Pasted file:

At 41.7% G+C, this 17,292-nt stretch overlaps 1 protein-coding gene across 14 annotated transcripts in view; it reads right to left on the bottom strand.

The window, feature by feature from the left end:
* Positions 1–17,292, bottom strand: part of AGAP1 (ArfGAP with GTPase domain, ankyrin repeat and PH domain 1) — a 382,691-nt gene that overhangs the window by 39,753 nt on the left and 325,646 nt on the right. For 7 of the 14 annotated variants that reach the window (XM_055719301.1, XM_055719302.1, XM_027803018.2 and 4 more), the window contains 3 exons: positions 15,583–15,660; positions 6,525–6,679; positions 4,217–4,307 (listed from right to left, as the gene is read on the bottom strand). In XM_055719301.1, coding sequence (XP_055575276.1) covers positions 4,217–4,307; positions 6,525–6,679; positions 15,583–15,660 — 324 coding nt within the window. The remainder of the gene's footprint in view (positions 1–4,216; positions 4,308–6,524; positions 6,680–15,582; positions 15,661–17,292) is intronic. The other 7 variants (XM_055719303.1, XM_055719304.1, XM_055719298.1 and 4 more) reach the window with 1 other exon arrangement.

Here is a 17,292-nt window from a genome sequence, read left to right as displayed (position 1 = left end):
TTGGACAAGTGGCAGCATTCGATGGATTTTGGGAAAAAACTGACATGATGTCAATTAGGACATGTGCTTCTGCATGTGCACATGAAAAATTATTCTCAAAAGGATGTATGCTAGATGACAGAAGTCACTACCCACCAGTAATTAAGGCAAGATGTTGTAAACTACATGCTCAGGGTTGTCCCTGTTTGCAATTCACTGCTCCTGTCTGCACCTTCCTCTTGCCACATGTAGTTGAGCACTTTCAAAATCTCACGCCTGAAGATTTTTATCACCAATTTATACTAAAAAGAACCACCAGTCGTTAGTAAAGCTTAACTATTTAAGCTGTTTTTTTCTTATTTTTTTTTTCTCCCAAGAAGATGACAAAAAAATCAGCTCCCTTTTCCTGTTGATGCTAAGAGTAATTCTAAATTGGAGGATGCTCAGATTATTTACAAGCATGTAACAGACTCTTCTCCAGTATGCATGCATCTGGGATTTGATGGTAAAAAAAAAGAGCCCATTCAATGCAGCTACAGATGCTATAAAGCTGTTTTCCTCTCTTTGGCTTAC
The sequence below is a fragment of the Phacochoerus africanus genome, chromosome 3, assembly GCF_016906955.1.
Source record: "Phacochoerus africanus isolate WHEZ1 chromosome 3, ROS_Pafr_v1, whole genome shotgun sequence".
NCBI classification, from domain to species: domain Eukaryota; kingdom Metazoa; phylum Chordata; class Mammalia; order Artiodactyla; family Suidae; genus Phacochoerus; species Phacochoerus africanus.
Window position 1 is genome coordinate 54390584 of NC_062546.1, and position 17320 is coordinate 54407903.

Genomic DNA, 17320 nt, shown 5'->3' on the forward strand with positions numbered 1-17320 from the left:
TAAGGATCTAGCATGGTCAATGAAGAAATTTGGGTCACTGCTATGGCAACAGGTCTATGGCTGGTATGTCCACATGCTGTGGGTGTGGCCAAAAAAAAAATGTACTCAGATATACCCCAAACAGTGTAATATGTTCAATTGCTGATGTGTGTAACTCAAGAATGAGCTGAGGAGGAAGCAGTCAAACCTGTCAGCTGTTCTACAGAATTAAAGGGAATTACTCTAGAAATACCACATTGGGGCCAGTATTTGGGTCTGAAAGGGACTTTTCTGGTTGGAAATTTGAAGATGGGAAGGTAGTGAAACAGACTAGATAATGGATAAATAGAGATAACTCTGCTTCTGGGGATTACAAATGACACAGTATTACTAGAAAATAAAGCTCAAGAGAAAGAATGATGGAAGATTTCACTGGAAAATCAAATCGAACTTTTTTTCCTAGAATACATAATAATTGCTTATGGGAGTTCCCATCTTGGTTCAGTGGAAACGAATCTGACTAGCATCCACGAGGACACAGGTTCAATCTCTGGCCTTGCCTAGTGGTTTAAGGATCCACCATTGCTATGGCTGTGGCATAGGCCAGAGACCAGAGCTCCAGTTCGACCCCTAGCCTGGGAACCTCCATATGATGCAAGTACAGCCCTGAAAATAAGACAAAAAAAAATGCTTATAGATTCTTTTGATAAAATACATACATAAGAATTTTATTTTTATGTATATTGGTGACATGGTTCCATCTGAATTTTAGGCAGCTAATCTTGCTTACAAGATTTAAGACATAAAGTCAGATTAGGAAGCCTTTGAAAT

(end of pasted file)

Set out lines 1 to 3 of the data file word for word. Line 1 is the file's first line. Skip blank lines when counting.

At 41.7% G+C, this 17,292-nt stretch overlaps 1 protein-coding gene across 14 annotated transcripts in view; it reads right to left on the bottom strand.

The window, feature by feature from the left end:
* Positions 1–17,292, bottom strand: part of AGAP1 (ArfGAP with GTPase domain, ankyrin repeat and PH domain 1) — a 382,691-nt gene that overhangs the window by 39,753 nt on the left and 325,646 nt on the right. For 7 of the 14 annotated variants that reach the window (XM_055719301.1, XM_055719302.1, XM_027803018.2 and 4 more), the window contains 3 exons: positions 15,583–15,660; positions 6,525–6,679; positions 4,217–4,307 (listed from right to left, as the gene is read on the bottom strand). In XM_055719301.1, coding sequence (XP_055575276.1) covers positions 4,217–4,307; positions 6,525–6,679; positions 15,583–15,660 — 324 coding nt within the window. The remainder of the gene's footprint in view (positions 1–4,216; positions 4,308–6,524; positions 6,680–15,582; positions 15,661–17,292) is intronic. The other 7 variants (XM_055719303.1, XM_055719304.1, XM_055719298.1 and 4 more) reach the window with 1 other exon arrangement.